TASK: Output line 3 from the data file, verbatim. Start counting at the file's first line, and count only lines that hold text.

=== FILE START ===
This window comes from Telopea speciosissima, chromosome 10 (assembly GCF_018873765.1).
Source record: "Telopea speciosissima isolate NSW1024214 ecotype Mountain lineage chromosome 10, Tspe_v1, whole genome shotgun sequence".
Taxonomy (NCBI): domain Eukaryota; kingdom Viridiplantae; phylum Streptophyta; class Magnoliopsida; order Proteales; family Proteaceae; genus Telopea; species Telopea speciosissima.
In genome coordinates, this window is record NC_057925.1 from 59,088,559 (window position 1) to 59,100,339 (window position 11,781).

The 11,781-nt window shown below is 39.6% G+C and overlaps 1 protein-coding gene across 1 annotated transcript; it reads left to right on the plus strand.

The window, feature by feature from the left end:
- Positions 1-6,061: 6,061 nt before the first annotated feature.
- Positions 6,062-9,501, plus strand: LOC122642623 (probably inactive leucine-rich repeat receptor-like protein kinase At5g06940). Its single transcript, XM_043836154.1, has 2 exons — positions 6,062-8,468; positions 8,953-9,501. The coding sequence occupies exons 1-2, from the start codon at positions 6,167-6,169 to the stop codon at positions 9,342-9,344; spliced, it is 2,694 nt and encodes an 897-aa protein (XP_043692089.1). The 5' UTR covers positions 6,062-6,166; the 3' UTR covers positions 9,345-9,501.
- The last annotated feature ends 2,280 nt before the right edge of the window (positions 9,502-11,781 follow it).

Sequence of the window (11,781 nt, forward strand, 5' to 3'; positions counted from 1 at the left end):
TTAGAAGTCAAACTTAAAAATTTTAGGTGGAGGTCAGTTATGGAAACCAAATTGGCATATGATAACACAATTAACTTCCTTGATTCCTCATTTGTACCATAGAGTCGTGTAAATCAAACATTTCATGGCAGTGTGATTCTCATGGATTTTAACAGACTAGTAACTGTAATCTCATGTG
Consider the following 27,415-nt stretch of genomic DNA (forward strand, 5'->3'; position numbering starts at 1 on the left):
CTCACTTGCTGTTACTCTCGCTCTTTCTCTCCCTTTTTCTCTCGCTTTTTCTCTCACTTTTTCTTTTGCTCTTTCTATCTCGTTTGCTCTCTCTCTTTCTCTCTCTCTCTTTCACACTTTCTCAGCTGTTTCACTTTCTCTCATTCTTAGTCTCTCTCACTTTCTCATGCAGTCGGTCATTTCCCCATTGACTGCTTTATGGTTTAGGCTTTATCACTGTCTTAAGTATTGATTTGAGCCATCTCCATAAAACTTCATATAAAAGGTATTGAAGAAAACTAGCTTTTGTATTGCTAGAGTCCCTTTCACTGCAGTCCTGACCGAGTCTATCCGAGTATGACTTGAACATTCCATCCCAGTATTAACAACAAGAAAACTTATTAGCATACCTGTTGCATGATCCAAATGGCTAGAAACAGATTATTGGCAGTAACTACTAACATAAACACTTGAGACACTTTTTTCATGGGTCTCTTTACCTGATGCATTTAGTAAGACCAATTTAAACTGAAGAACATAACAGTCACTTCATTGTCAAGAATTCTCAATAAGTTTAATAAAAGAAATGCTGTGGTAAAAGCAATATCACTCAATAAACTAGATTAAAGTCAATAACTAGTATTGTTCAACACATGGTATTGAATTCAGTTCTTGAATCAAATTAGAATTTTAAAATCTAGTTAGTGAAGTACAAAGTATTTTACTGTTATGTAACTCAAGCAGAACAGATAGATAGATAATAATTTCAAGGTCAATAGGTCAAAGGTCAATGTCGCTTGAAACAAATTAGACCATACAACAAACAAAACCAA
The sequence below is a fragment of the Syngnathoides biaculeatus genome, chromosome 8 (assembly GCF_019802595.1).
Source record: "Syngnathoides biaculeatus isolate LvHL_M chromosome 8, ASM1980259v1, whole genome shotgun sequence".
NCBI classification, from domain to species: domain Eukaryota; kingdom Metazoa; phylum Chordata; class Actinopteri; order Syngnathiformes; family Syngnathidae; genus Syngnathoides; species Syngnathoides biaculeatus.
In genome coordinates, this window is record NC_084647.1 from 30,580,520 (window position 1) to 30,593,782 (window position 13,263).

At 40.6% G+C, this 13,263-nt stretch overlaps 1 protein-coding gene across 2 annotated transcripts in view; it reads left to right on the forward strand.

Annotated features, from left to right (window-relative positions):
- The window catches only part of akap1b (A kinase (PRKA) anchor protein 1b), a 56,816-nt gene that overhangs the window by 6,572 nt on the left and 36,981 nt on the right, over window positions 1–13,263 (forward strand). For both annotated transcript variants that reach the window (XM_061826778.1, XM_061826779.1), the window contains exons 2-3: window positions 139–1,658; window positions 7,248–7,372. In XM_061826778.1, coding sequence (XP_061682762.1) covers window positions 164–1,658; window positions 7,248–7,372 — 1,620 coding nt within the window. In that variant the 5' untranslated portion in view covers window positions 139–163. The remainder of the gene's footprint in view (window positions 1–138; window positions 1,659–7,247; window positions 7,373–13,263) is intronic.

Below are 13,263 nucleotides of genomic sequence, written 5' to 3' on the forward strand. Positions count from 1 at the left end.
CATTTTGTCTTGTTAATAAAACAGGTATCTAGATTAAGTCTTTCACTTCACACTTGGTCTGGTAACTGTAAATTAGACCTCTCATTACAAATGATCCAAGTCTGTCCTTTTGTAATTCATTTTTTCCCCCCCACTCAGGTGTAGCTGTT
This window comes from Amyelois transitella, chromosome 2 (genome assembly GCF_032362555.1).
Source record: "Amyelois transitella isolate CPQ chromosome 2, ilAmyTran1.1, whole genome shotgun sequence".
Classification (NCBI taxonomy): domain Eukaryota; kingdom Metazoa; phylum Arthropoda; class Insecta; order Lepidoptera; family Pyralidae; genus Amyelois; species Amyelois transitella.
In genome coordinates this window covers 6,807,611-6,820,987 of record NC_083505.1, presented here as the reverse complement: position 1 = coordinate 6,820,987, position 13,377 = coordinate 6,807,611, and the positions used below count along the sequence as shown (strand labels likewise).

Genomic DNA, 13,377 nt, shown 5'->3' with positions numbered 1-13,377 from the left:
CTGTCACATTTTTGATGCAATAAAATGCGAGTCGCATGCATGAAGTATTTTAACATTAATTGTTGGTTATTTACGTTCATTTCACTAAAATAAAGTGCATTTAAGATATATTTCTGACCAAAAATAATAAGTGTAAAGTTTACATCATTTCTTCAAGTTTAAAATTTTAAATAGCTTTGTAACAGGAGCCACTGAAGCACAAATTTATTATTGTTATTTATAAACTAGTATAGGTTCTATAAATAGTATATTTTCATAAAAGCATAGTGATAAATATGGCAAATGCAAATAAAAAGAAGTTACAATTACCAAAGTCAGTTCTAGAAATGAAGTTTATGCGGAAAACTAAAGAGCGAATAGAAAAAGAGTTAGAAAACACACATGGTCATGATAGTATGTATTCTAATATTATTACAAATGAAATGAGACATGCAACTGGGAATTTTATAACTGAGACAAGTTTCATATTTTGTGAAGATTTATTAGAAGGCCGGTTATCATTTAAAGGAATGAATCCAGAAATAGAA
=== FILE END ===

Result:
Taxonomy (NCBI): domain Eukaryota; kingdom Viridiplantae; phylum Streptophyta; class Magnoliopsida; order Proteales; family Proteaceae; genus Telopea; species Telopea speciosissima.